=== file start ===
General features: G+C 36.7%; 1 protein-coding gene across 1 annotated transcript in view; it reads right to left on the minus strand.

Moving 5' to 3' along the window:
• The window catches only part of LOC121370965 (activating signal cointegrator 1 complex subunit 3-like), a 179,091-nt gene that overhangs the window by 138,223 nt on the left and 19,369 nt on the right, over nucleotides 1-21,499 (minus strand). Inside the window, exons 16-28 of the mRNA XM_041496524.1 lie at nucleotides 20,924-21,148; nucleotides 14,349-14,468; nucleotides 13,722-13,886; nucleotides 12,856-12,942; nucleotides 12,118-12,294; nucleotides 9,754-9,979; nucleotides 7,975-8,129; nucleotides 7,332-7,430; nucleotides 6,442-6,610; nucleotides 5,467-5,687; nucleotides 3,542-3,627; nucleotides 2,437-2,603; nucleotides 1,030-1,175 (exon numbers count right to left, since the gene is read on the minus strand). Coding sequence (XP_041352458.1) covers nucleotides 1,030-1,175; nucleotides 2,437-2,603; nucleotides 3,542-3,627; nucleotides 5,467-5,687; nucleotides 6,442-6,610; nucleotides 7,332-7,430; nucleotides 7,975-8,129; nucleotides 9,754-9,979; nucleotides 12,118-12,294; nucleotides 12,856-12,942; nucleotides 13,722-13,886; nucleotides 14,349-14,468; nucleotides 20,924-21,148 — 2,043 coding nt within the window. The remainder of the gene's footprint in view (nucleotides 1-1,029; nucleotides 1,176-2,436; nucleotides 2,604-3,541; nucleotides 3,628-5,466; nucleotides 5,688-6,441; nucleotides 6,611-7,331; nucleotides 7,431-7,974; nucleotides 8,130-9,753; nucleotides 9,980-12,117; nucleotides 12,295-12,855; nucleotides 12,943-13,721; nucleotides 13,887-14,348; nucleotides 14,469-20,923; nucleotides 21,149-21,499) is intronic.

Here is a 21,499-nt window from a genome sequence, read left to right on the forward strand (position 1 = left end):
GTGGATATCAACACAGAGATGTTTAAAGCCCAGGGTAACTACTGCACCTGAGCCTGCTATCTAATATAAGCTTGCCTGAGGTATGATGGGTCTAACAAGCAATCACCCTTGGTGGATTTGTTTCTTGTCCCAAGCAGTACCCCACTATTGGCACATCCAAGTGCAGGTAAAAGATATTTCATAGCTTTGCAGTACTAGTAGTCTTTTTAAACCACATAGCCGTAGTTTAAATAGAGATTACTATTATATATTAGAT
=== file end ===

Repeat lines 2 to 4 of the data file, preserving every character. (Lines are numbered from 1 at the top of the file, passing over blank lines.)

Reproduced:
Moving 5' to 3' along the window:
• The window catches only part of LOC121370965 (activating signal cointegrator 1 complex subunit 3-like), a 179,091-nt gene that overhangs the window by 138,223 nt on the left and 19,369 nt on the right, over nucleotides 1-21,499 (minus strand). Inside the window, exons 16-28 of the mRNA XM_041496524.1 lie at nucleotides 20,924-21,148; nucleotides 14,349-14,468; nucleotides 13,722-13,886; nucleotides 12,856-12,942; nucleotides 12,118-12,294; nucleotides 9,754-9,979; nucleotides 7,975-8,129; nucleotides 7,332-7,430; nucleotides 6,442-6,610; nucleotides 5,467-5,687; nucleotides 3,542-3,627; nucleotides 2,437-2,603; nucleotides 1,030-1,175 (exon numbers count right to left, since the gene is read on the minus strand). Coding sequence (XP_041352458.1) covers nucleotides 1,030-1,175; nucleotides 2,437-2,603; nucleotides 3,542-3,627; nucleotides 5,467-5,687; nucleotides 6,442-6,610; nucleotides 7,332-7,430; nucleotides 7,975-8,129; nucleotides 9,754-9,979; nucleotides 12,118-12,294; nucleotides 12,856-12,942; nucleotides 13,722-13,886; nucleotides 14,349-14,468; nucleotides 20,924-21,148 — 2,043 coding nt within the window. The remainder of the gene's footprint in view (nucleotides 1-1,029; nucleotides 1,176-2,436; nucleotides 2,604-3,541; nucleotides 3,628-5,466; nucleotides 5,688-6,441; nucleotides 6,611-7,331; nucleotides 7,431-7,974; nucleotides 8,130-9,753; nucleotides 9,980-12,117; nucleotides 12,295-12,855; nucleotides 12,943-13,721; nucleotides 13,887-14,348; nucleotides 14,469-20,923; nucleotides 21,149-21,499) is intronic.

Here is a 21,499-nt window from a genome sequence, read left to right on the forward strand (position 1 = left end):